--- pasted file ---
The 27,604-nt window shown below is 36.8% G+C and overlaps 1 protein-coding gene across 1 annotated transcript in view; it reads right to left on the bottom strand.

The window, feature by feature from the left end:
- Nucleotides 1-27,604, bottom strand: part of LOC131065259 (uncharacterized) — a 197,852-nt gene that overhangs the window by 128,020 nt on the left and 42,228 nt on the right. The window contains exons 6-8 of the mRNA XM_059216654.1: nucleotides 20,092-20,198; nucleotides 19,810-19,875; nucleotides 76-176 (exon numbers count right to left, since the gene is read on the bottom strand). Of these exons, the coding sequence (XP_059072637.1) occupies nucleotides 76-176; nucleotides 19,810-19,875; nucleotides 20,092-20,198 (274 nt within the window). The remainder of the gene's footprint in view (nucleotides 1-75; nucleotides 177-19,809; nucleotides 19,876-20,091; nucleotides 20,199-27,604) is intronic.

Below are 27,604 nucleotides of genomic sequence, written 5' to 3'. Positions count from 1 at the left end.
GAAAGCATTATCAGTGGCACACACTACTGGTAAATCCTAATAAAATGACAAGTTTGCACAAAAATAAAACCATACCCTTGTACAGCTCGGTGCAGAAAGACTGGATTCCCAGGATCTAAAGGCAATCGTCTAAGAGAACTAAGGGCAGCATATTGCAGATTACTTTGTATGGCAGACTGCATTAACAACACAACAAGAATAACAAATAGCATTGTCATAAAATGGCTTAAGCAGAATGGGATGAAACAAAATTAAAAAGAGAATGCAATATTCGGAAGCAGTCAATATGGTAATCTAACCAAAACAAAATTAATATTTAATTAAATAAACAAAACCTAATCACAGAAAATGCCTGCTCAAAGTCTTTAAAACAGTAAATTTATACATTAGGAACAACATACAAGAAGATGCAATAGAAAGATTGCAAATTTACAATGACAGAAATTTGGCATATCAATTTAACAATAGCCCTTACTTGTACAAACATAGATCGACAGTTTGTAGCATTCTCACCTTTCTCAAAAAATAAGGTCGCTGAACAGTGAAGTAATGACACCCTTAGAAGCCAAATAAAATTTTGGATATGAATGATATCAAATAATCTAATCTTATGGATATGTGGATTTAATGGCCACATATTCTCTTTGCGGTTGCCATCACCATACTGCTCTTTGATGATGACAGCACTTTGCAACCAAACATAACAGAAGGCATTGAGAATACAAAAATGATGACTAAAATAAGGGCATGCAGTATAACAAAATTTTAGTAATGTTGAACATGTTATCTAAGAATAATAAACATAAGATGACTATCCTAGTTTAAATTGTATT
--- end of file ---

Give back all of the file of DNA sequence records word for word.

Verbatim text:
The 27,604-nt window shown below is 36.8% G+C and overlaps 1 protein-coding gene across 1 annotated transcript in view; it reads right to left on the bottom strand.

The window, feature by feature from the left end:
- Nucleotides 1-27,604, bottom strand: part of LOC131065259 (uncharacterized) — a 197,852-nt gene that overhangs the window by 128,020 nt on the left and 42,228 nt on the right. The window contains exons 6-8 of the mRNA XM_059216654.1: nucleotides 20,092-20,198; nucleotides 19,810-19,875; nucleotides 76-176 (exon numbers count right to left, since the gene is read on the bottom strand). Of these exons, the coding sequence (XP_059072637.1) occupies nucleotides 76-176; nucleotides 19,810-19,875; nucleotides 20,092-20,198 (274 nt within the window). The remainder of the gene's footprint in view (nucleotides 1-75; nucleotides 177-19,809; nucleotides 19,876-20,091; nucleotides 20,199-27,604) is intronic.

Below are 27,604 nucleotides of genomic sequence, written 5' to 3'. Positions count from 1 at the left end.
GAAAGCATTATCAGTGGCACACACTACTGGTAAATCCTAATAAAATGACAAGTTTGCACAAAAATAAAACCATACCCTTGTACAGCTCGGTGCAGAAAGACTGGATTCCCAGGATCTAAAGGCAATCGTCTAAGAGAACTAAGGGCAGCATATTGCAGATTACTTTGTATGGCAGACTGCATTAACAACACAACAAGAATAACAAATAGCATTGTCATAAAATGGCTTAAGCAGAATGGGATGAAACAAAATTAAAAAGAGAATGCAATATTCGGAAGCAGTCAATATGGTAATCTAACCAAAACAAAATTAATATTTAATTAAATAAACAAAACCTAATCACAGAAAATGCCTGCTCAAAGTCTTTAAAACAGTAAATTTATACATTAGGAACAACATACAAGAAGATGCAATAGAAAGATTGCAAATTTACAATGACAGAAATTTGGCATATCAATTTAACAATAGCCCTTACTTGTACAAACATAGATCGACAGTTTGTAGCATTCTCACCTTTCTCAAAAAATAAGGTCGCTGAACAGTGAAGTAATGACACCCTTAGAAGCCAAATAAAATTTTGGATATGAATGATATCAAATAATCTAATCTTATGGATATGTGGATTTAATGGCCACATATTCTCTTTGCGGTTGCCATCACCATACTGCTCTTTGATGATGACAGCACTTTGCAACCAAACATAACAGAAGGCATTGAGAATACAAAAATGATGACTAAAATAAGGGCATGCAGTATAACAAAATTTTAGTAATGTTGAACATGTTATCTAAGAATAATAAACATAAGATGACTATCCTAGTTTAAATTGTATT